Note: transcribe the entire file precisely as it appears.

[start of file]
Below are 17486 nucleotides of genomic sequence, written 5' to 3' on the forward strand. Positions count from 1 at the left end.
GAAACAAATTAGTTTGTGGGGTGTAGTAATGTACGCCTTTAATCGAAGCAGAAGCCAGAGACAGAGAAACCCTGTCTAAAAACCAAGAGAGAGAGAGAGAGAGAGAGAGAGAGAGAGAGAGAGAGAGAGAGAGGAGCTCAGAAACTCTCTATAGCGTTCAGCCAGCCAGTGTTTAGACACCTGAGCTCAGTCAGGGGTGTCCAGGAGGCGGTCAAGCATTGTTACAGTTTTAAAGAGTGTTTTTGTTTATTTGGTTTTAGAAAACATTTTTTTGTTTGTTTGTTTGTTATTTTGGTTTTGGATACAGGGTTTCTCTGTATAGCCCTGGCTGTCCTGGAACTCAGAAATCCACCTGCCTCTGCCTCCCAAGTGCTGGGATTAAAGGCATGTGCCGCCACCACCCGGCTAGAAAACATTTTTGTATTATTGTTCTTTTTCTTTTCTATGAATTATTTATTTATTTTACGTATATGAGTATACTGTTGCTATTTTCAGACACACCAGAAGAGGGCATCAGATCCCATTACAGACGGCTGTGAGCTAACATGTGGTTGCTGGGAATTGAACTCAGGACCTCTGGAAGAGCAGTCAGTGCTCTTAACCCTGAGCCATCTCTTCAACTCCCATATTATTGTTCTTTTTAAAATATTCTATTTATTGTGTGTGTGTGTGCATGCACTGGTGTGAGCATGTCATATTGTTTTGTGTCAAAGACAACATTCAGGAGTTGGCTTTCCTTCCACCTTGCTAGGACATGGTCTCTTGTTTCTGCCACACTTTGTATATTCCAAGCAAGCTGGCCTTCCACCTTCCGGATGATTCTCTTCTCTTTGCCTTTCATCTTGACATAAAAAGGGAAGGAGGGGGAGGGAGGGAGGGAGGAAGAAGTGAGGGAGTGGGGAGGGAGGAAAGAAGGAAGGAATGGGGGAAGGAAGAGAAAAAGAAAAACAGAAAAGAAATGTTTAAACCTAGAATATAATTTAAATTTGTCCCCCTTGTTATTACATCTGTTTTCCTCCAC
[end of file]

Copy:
Below are 17486 nucleotides of genomic sequence, written 5' to 3' on the forward strand. Positions count from 1 at the left end.
GAAACAAATTAGTTTGTGGGGTGTAGTAATGTACGCCTTTAATCGAAGCAGAAGCCAGAGACAGAGAAACCCTGTCTAAAAACCAAGAGAGAGAGAGAGAGAGAGAGAGAGAGAGAGAGAGAGAGAGAGAGAGGAGCTCAGAAACTCTCTATAGCGTTCAGCCAGCCAGTGTTTAGACACCTGAGCTCAGTCAGGGGTGTCCAGGAGGCGGTCAAGCATTGTTACAGTTTTAAAGAGTGTTTTTGTTTATTTGGTTTTAGAAAACATTTTTTTGTTTGTTTGTTTGTTATTTTGGTTTTGGATACAGGGTTTCTCTGTATAGCCCTGGCTGTCCTGGAACTCAGAAATCCACCTGCCTCTGCCTCCCAAGTGCTGGGATTAAAGGCATGTGCCGCCACCACCCGGCTAGAAAACATTTTTGTATTATTGTTCTTTTTCTTTTCTATGAATTATTTATTTATTTTACGTATATGAGTATACTGTTGCTATTTTCAGACACACCAGAAGAGGGCATCAGATCCCATTACAGACGGCTGTGAGCTAACATGTGGTTGCTGGGAATTGAACTCAGGACCTCTGGAAGAGCAGTCAGTGCTCTTAACCCTGAGCCATCTCTTCAACTCCCATATTATTGTTCTTTTTAAAATATTCTATTTATTGTGTGTGTGTGTGCATGCACTGGTGTGAGCATGTCATATTGTTTTGTGTCAAAGACAACATTCAGGAGTTGGCTTTCCTTCCACCTTGCTAGGACATGGTCTCTTGTTTCTGCCACACTTTGTATATTCCAAGCAAGCTGGCCTTCCACCTTCCGGATGATTCTCTTCTCTTTGCCTTTCATCTTGACATAAAAAGGGAAGGAGGGGGAGGGAGGGAGGGAGGAAGAAGTGAGGGAGTGGGGAGGGAGGAAAGAAGGAAGGAATGGGGGAAGGAAGAGAAAAAGAAAAACAGAAAAGAAATGTTTAAACCTAGAATATAATTTAAATTTGTCCCCCTTGTTATTACATCTGTTTTCCTCCAC